Relationships between bone mineral density, serum vitamin D metabolites and calcium:phosphorus intake in healthy perimenopausal women

Authors


: Dr Christine Brot, Osteoporosis Research Centre, Department of Rheumatology, Copenhagen Municipal Hospital, Øster Farimagsgade 5, 1399 Copenhagen K, Denmark (fax: +45 33 38 36 99).

Abstract

Abstract. Brot C, Jørgensen N, Madsen OR, Jensen LB, Sørensen OH (Copenhagen Municipal Hospital, Copenhagen, Denmark). Relationships between bone mineral density, serum vitamin D metabolites and calcium:phosphorus intake in healthy perimenopausal women. J Intern Med 1999; 245: 509–516.

Objectives. To determine the relationships between serum vitamin D metabolites, bone mass, and dietary calcium and phosphorus in a cohort of 510 healthy Danish perimenopausal women.

Design. A population-based cross-sectional study.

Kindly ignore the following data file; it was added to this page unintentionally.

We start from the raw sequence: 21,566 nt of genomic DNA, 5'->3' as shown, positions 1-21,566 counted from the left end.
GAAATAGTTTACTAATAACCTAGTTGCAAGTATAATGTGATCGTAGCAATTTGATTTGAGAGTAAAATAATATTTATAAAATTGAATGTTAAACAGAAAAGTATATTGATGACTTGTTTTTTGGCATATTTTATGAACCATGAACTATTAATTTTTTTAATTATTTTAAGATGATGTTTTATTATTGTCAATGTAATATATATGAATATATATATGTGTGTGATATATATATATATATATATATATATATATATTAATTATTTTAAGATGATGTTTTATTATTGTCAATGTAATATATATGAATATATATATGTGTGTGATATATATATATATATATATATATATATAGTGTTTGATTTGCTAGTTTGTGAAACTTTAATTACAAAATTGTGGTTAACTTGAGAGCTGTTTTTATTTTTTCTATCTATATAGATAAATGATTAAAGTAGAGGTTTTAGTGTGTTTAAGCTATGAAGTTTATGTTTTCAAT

Subjects. A total of 510 healthy women aged 45–58 years, with amenorrhoea for 3–24 months. None of the women was using hormone replacement therapy.

Measurements. Measurements of total bone mineral content and regional bone mineral density were performed by dual-energy X-ray absorptiometry. Analyses of serum levels of 25-OHD and 1,25-(OH)2D, intact PTH, ionized calcium and phosphate, as well as biochemical markers of bone turnover in blood and urine. Assessment of calcium and phosphorus intake using dietary records.

Results. A consistent inverse relationship between serum 1,25-(OH)2D and bone mineral content/density was found in whole-body mineral content (P = 0.001), spine (P = 0.005) and femoral neck (P < 0.05). There was a positive relationship between levels of 1,25-(OH)2D and biochemical bone markers, indicating that high levels of 1,25-(OH)2D are accompanied by increased bone turnover. The dietary calcium:phosphorus ratio was inversely related to serum 1,25-(OH)2D (P = 0.04) and positively related to bone mineral density (P < 0.0005). No relationships could be detected between levels of PTH, serum ionized calcium and phosphate, and serum vitamin D metabolites.

Conclusion. Within normal physiological range, elevated levels of 1,25-(OH)2D were associated with decreased bone mineral density and content, reduced calcium:phosphorus ratio in the diet and increased bone turnover.

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